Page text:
News Release

A new perspective reviews pork’s place in global sustainable healthy diets

Food systems research from the University of Washington shows pork meat to be protein rich, very affordable, and associated with lower greenhouse gas emissions than previously thought.

Peer-Reviewed Publication

National Pork Board

National Pork Board Logo


National Pork Board logo

view more 

Credit: National Pork Board

A new food systems perspective study1 published in Advances in Nutrition from the University of Washington is the first to explore the place of fresh pork in in the global food sustainability framework.

Merging data on food composition, food trends, prices and incomes, the study concluded that pork meat is an affordable high-quality protein and may have a lower environmental (GHGE) impact than previously believed. The perspective also makes clear pork is well positioned to meet the rising global demand for animal protein.

Pork is one of the most consumed meats globally,2 providing high quality protein and several priority micronutrients. Yes, studies are only beginning to explore the place of pork in dietary patterns in the U.S.

Most large-scale studies on diet quality and health conducted in the U.S. have often treated pork as another red meat. For example, food frequency questionnaires, a common method of finding out what people eat, do not distinguish among different types of red meats.3,4 Epidemiological studies then use food frequency questionnaires to make conclusions about red meat and health outcomes.

The perspective author explains treating pork as a separate and distinct category can draw attention to its high protein content, lower cost, and lower greenhouse gas emissions because pork has a different nutrient profile, protein cost and impact on the environment than other red meats.

Continuing to group red meats together in nutrition and epidemiology research could have food policy consequences and new analyses of pork may be needed to support public health policy around nutrition. “The failure to distinguish between different types of red meat may overlook the unique contribution of pork to the U.S. diet, and that could have implications for the 2025-2030 Dietary Guidelines for Americans,” explains Adam Drewnowski, PhD, Professor of Epidemiology at the University of Washington.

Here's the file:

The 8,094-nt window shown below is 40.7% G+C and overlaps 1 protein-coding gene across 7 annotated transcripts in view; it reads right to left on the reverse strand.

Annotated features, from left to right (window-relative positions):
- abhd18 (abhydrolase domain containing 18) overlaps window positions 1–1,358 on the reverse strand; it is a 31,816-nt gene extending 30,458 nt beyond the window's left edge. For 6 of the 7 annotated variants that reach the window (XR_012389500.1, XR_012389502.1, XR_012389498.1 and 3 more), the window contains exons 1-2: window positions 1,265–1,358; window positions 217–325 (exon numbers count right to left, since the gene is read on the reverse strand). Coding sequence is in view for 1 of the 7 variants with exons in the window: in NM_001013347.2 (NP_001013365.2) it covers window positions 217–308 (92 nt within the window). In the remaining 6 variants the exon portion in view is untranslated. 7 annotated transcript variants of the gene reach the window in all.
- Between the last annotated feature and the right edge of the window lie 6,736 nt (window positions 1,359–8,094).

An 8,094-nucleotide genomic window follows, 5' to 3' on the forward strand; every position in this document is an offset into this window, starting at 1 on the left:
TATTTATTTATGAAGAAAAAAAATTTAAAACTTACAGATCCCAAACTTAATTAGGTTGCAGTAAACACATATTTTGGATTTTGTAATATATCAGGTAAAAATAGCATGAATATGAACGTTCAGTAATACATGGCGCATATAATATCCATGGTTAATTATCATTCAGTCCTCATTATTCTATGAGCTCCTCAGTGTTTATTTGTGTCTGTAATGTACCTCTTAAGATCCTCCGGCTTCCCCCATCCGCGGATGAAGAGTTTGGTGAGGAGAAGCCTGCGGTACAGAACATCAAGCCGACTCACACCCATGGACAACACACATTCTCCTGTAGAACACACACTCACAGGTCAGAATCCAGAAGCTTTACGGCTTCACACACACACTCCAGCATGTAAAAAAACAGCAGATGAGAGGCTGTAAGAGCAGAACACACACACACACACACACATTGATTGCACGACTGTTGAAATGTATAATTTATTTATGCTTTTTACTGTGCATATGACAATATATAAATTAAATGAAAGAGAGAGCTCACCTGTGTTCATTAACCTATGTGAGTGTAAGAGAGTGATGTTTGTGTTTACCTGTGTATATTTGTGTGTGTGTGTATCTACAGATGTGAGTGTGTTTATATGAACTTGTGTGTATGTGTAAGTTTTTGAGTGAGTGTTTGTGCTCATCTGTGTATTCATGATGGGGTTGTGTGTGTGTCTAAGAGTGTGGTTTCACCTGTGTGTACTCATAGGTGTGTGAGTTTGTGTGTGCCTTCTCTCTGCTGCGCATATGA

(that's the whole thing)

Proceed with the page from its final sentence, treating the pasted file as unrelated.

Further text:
Perspectives on the place of pork in the sustainability framework were identified through a review of the literature, combined with some original analyses, and funded by the National Pork Board.

The food systems analyses relied on publicly available data from the United States Department of Agriculture (USDA), the Food and Agriculture Organization of the United Nations (FAO), and the World Bank, and Dr. Drewnowski examined the place of pork along the dimensions of nutrition, affordability and environmental impact, both domestically and globally.

The take home messages include:

Pork meat is an excellent protein source.

  • Pork meat is an excellent source of high-quality protein, providing more than 20 grams of protein.
  • Pork delivers the maximum protein percent daily values (%DV) for the least calories.
  • Pork has favorable protein quality scores (such as PDCAAS and DIAAS).

Pork meat is an affordable protein source.

  • Calculations based on pork as a separate category can help determine the cost of affordable nutrition in the U.S.
  • Pork provides one of the lowest cost ways to reach 100% daily value for dietary protein.
  • Numerous cuts of fresh pork, including pork chop (baked, broiled, stewed, fried), pork roast, and pork steak/cutlet, were identified by the USDA Center for Nutrition Policy and Promotion as higher nutrient density and lower cost meats.

Pork meat has low greenhouse gas emissions.

  • Mean GHGE estimates in kg CO2 per 50 grams of protein position fresh pork as significantly below beef and lamb, the other red meats, and closer to eggs, chicken and beans.